Drones have come under the spotlight of political and academic debates in recent years, as they are set to define the next generation of war-making. Nonetheless, the recourse to drones remains a new type of warfare, with much ground left to cover regarding its precision, efficiency, and, as I will discuss, its effect on the mental health of collateral victims.
Civilian mental health casualties
The natural place to start when tackling mental health and drones would be the weapons’ effect on the recipient population. Contrary to bombs which take up a matter of seconds between when they land and explode, drones can circle around the same village or area for hours if not days, thus creating an important buildup to violence. As a tribal leader from North Waziristan (Pakistan) related, “drones may kill relatively few, but they terrify many more […] they turned the people into psychiatric patients.” Drone warfare could after all be equally (if not more) damaging to the mental health of civilians in a zone of conflict, due to their prolonged stay in some areas, which creates the sense of an omnipresent threat. Another question which should be asked is whether drones truly represent ‘a step forward’, or whether they just foster the illusion of a more ‘humanitarian warfare’. Sure, drones may be more precise, but this doesn’t take away from the trauma of warfare for the receiving end.
Drone pilots & PTSD
In addition, an area of drones’ moral ambiguity which has rarely been covered outside of government reports is the severe mental strain experienced by many drone pilots. Remotely piloted aircraft pilots do not fit our traditional stereotype of combat soldiers; in the middle of battlefields overseas. The reality of drone operators is a symbiosis of the soldier’s duties with pressures of everyday life. In a study conducted by the Defense Department, researchers found that drone pilots experience mental health issues such as post-traumatic stress disorder (PTSD), anxiety and depression on the same scale as aircraft pilots deployed in Iraq and Afghanistan. In an effort to comprehend such severe effects on drone pilots’ mental health, Dr. Jan Lin Otto explains, “they witness the carnage. Manned aircraft pilots don’t do that. They get out of there as soon as possible.”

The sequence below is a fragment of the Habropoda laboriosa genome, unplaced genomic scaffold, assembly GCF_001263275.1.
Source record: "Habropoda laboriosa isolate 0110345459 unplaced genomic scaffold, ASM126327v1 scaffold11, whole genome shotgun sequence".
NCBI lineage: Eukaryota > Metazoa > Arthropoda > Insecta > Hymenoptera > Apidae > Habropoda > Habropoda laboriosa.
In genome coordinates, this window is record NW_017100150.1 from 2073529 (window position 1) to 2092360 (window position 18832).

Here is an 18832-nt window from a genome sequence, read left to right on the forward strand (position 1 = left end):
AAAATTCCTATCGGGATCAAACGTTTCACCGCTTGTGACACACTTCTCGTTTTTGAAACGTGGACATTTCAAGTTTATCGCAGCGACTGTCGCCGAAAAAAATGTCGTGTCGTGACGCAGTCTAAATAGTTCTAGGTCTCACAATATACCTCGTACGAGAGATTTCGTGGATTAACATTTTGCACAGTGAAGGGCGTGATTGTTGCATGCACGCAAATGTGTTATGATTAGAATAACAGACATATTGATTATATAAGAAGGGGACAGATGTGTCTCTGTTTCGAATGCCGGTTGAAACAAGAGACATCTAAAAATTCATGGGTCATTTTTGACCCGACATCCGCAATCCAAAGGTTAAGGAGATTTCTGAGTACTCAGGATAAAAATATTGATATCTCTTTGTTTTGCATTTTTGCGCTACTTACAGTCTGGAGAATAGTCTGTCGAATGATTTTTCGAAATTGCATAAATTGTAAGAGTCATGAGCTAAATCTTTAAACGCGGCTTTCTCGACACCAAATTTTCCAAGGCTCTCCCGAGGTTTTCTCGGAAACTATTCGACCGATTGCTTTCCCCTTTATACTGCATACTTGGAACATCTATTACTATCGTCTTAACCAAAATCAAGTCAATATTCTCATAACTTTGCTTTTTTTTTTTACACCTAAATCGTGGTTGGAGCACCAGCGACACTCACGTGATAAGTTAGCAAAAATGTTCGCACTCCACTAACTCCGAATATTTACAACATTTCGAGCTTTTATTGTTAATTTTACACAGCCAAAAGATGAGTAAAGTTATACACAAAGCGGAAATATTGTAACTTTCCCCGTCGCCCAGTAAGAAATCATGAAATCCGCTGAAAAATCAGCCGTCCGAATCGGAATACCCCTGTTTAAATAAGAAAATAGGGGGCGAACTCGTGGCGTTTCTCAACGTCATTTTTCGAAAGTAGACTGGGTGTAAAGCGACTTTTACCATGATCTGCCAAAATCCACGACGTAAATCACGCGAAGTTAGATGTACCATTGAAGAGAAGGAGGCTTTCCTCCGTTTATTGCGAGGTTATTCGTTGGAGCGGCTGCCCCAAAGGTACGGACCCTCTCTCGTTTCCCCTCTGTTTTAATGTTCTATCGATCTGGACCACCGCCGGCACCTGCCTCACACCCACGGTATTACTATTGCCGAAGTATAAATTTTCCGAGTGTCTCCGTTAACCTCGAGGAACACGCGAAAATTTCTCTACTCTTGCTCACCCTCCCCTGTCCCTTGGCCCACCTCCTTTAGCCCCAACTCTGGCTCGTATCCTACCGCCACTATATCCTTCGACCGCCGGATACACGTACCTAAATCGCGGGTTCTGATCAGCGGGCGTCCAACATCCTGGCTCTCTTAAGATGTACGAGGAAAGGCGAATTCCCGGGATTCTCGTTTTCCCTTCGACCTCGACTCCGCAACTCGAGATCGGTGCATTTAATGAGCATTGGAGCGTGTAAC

The dilemma of drone warfare
Drone wars are sold to us as a more humane type of warfare, but what if the consequences of this new type of conflict are just as (if not more) damaging than traditional warfare on the mental health for those on both ends of the spectrum. We can’t and shouldn’t ignore the full costs of drones. There is still much research to be done in this area, especially with their increasing prevalence; just between 2008 and 2015, the number of drone operators tripled in the United States.
This article’s intent however, is not to entirely discredit the legitimacy of drone warfare, as one could retort ‘what would you do?’ in response to criticisms on drone use. Drones could nonetheless be approached as a lesser of two evils rather than some glorified warfare, as this would let room for research to be carried out on the mental health consequences of drone use. This would help provide better understanding of the effects for the pilots sending them, the populations enduring them, and even the policy makers implementing them – as the inherit precision of drones leads to a moral hazard, which may lead governments to ‘over-use’ drones and as a result create more sources of conflict.
Lara Cottin is a third-year student in History and International Relations at King’s College London.
 Steve Coll, ‘The Unblinking Stare, The drone war in Pakistan’, The New Yorker, (2014)
 James Dao, ‘Drone Pilots Are Found to Get Stress Disorders Much as Those in Combat Do’, The New York Times, (2013)
 Tommy Tobin, ‘The Hidden Cost of Drone Combat: Soldiers’ Mental Health’, Harvard Law School National Security Journal, (2015)
 Coll, ‘The Unblinking Stare’